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Mark Terry

Robert Rosenwald and Barbara Peters of Poisoned Pen Press sit down with Mystery Scene

poisonedpen_rob_barbPoisoned Pen Press came into being in 1996 partly in response to the shrinking mid-list in mystery publishing. For Barbara Peters, owner of the Scottsdale, Arizona bookstore The Poisoned Pen, too many fine authors were losing their publishers to downsizing. Her husband, Arizona businessman Robert Rosenwald, decided to form an independent mystery publisher to address the problem. Robert is the president and publisher; Barbara is the editor.

Poisoned Pen Press now publishes 36 books per year, according to Robert. "Typically two hardcovers and one paperback per month." They have a "first-look" deal with an independent film producer and their foreign sales are handled by Danny Baror of Baror International.

Mystery Scene: What is PPP's strength? Your weakness? What do you offer that other publishers may not?

Rosenwald: Our biggest strength is Barbara. She has extraordinary taste and is Catholic enough in her tastes to consider most anything. After Barbara, our greatest strength is our passion for what we are doing and our ability to inculcate that passion in other people. They regularly volunteer to help for no compensation, other than being a part of what we are doing. Our biggest weakness is a lack of capital. We actually read and edit the books we publish. That is not a joke because we know for a fact that there are large publishers that take an author's submission, typeset it, spell-check it, and go to press. We also are willing to look at manuscripts that come in over the transom. About 80% of what we have published has been unagented, though we will look at agented submissions with no preference for one over the other.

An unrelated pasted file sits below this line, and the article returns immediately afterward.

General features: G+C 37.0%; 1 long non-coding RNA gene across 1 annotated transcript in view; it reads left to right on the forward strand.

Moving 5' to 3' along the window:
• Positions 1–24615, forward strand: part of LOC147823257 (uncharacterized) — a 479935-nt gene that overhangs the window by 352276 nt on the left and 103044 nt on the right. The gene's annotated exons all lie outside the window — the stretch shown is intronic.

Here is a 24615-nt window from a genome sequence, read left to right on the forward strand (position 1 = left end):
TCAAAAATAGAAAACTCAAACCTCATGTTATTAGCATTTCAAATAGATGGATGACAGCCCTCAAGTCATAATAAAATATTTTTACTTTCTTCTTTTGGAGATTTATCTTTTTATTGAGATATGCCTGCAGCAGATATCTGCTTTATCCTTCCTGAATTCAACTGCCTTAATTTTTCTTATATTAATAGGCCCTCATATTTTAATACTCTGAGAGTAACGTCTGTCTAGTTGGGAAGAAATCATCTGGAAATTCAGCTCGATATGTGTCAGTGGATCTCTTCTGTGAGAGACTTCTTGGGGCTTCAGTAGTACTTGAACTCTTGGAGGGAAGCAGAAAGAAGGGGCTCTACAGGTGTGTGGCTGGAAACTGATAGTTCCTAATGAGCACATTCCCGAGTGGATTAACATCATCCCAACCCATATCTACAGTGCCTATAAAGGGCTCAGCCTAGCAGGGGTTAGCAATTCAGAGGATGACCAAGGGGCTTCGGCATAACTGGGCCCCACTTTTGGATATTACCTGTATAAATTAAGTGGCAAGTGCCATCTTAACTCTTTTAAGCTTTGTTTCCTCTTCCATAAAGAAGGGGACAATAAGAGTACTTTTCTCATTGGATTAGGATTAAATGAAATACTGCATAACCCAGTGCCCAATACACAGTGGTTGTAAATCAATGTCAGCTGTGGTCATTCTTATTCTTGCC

Peters: Our strengths include the quality of the books we've selected and the input we gather from advance readers in both selection and reviewing our galleys. My weakness is lack of time to do the job I'd like to do for each author and title. What we offer is a sterling reputation (or so I think), as careful editing as possible (not as what would be ideal), and the good luck of excellent review coverage plus quality books. The design and production of our books and the jacket art earns Rob my applause and that of readers.

I was told about two years ago by Jeff Gerecke at JCA (a literary agency) that the mystery market had "cratered." Do you agreed? Has it improved?

Rosenwald: We have published a number of Jeff's books (mostly reprints). I suspect Jeff means that there are fewer "big books" being sold to the large houses, but I have watched our sales increase dramatically every year. Part of that is certainly because people are just discovering what we do and we haven't come close to saturating our market yet. I think there is a very strong market for what we are doing. I'm not interested in selling 50,000 copies of some book if we could sell 5,000 copies of every book we do I'd be ecstatic. So, no, I don't agree.

Peters: I think that, like all genre fiction, mystery swings up and down. It crested in the early '90s and is still down, while thrillers and big box books are up, largely because big publishers need immense numbers. I think readers are becoming bored with big books with high stakes and are willing to return to the smaller mystery. Romance and history work well. So does the regional book, with its deep sense of place. I have expanded my definition of mystery to include the crime novel, and I think there are enough readers to keep us going at the bookstore, which survived 2002 intact, and at the press.